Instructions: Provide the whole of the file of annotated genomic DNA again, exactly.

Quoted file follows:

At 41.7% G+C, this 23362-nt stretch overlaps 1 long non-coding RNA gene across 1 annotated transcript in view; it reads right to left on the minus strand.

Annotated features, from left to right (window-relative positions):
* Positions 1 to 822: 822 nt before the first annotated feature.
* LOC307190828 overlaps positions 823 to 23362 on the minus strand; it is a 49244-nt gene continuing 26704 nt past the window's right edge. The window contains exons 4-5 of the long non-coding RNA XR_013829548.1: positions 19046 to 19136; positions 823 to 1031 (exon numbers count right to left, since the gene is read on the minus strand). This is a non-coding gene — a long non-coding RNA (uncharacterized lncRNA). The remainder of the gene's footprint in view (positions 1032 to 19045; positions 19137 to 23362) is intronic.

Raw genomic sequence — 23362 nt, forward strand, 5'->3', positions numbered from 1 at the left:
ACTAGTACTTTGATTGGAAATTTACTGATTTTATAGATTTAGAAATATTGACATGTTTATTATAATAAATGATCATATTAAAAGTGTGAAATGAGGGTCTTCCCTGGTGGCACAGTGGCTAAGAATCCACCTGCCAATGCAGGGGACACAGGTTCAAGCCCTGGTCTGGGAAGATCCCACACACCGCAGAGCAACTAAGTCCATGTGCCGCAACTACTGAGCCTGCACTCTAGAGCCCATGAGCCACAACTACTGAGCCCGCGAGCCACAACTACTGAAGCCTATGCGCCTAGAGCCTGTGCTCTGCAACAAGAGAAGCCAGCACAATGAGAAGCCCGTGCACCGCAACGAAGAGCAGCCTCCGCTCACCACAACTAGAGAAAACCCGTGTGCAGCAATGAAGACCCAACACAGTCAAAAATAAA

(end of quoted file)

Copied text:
At 41.7% G+C, this 23362-nt stretch overlaps 1 long non-coding RNA gene across 1 annotated transcript in view; it reads right to left on the minus strand.

Annotated features, from left to right (window-relative positions):
* Positions 1 to 822: 822 nt before the first annotated feature.
* LOC307190828 overlaps positions 823 to 23362 on the minus strand; it is a 49244-nt gene continuing 26704 nt past the window's right edge. The window contains exons 4-5 of the long non-coding RNA XR_013829548.1: positions 19046 to 19136; positions 823 to 1031 (exon numbers count right to left, since the gene is read on the minus strand). This is a non-coding gene — a long non-coding RNA (uncharacterized lncRNA). The remainder of the gene's footprint in view (positions 1032 to 19045; positions 19137 to 23362) is intronic.

Raw genomic sequence — 23362 nt, forward strand, 5'->3', positions numbered from 1 at the left:
ACTAGTACTTTGATTGGAAATTTACTGATTTTATAGATTTAGAAATATTGACATGTTTATTATAATAAATGATCATATTAAAAGTGTGAAATGAGGGTCTTCCCTGGTGGCACAGTGGCTAAGAATCCACCTGCCAATGCAGGGGACACAGGTTCAAGCCCTGGTCTGGGAAGATCCCACACACCGCAGAGCAACTAAGTCCATGTGCCGCAACTACTGAGCCTGCACTCTAGAGCCCATGAGCCACAACTACTGAGCCCGCGAGCCACAACTACTGAAGCCTATGCGCCTAGAGCCTGTGCTCTGCAACAAGAGAAGCCAGCACAATGAGAAGCCCGTGCACCGCAACGAAGAGCAGCCTCCGCTCACCACAACTAGAGAAAACCCGTGTGCAGCAATGAAGACCCAACACAGTCAAAAATAAA